Nine from MIT named 2023 Sloan Research Fellows
Annual award honors early-career researchers for creativity, innovation, and research accomplishments.
Nine members of the MIT faculty are among 126 early-career researchers honored across seven fields with 2023 Sloan Research Fellowships by the Alfred P. Sloan Foundation. Representing the departments of Aeronautics and Astronautics, Chemistry, Economics, Electrical Engineering and Computer Science, Materials Science and Engineering, Mathematics, and Physics, the honorees will each receive a two-year, $75,000 fellowship to advance their research.
Including this year’s recipients, a total of 318 MIT faculty have received Sloan Research Fellowships since the first fellowships were awarded in 1955.
Luca Carlone is the Leonardo Career Development Associate Professor in the Department of Aeronautics and Astronautics and a principal investigator in the MIT Laboratory for Information and Decision Systems (LIDS). He is the director of the MIT SPARK Lab, which works at the cutting edge of robotics and autonomous systems research. Carlone researches human-level perception and world understanding on mobile robotics platforms (drones, self-driving vehicles, ground robots) operating in the real world. His research includes nonlinear estimation and probabilistic inference, numerical and distributed optimization, and geometric computer vision applied to sensing, perception, and decision-making in single and multi-robot systems. Carlone was recently selected to the editorial board of the International Journal of Robotics as a senior editor and named an associate fellow class of 2023 in the American Institute of Aeronautics and Astronautics.
Rafael Gómez-Bombarelli is the Jeffrey Cheah Career Development Chair in Engineering in the Department of Materials Science and Engineering and an investigator in the MIT-IBM Watson AI Lab. His research pairs computational design with machine learning to accelerate the discovery of new materials. Using theoretical and experimental data, Gómez-Bombarelli and his research lab colleagues relate the composition and structure of molecules and solids to their performance and identify candidates for practical applications. They have used the approach to design new forms of zeolites, for example — a class of porous minerals used in industrial applications — for specific, climate-change-focused applications, such as cleaning up exhaust from vehicles. Other applications include therapeutic peptides, electrolytes for batteries, inorganic oxides for sustainable catalysis, carbon-capture materials, and sustainable polymers.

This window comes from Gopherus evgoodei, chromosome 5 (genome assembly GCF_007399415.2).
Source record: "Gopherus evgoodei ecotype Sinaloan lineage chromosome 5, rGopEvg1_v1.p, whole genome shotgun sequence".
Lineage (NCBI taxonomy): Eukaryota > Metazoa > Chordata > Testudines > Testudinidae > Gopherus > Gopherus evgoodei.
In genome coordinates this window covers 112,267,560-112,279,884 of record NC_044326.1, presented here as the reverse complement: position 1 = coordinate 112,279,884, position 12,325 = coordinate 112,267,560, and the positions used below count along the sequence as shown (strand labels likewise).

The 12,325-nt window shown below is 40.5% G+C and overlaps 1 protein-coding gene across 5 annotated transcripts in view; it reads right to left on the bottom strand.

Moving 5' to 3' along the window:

Jeremy Hahn ’13 is the Rockwell International Career Development Assistant Professor of Mathematics. His research is in algebraic topology and homotopy theory. With collaborators, he has done work in equivariant chromatic homotopy theory, the classification of high-dimensional manifolds, and the redshift conjectures in algebraic K-theory. He hopes to better understand the behavior of new invariants of ring spectra, such as syntomic and prismatic cohomology.
Song Han, an electrical engineering and computer science (EECS) associate professor and an investigator in the MIT-IBM Watson AI Lab, proposed the “Deep Compression” technique that’s widely used for efficient artificial intelligence computing, and “Efficient Inference Engine” that first brought weight sparsity to modern AI chips, which influenced NVIDIA’s Ampere GPU. He introduced the TinyML research that brings deep learning to internet-of-things devices, enabling learning on the edge. His work on hardware-aware neural architecture search (once-for-all network) enables users to design, optimize, shrink, and deploy AI models to resource-constrained hardware devices. Han received best paper awards at ICLR and FPGA, faculty awards from Amazon, SONY, Facebook, NVIDIA, and Samsung, NSF CAREER Award, “35 Innovators Under 35” by MIT Technology Review, and “AIs 10 to Watch: The Future of AI” award by IEEE.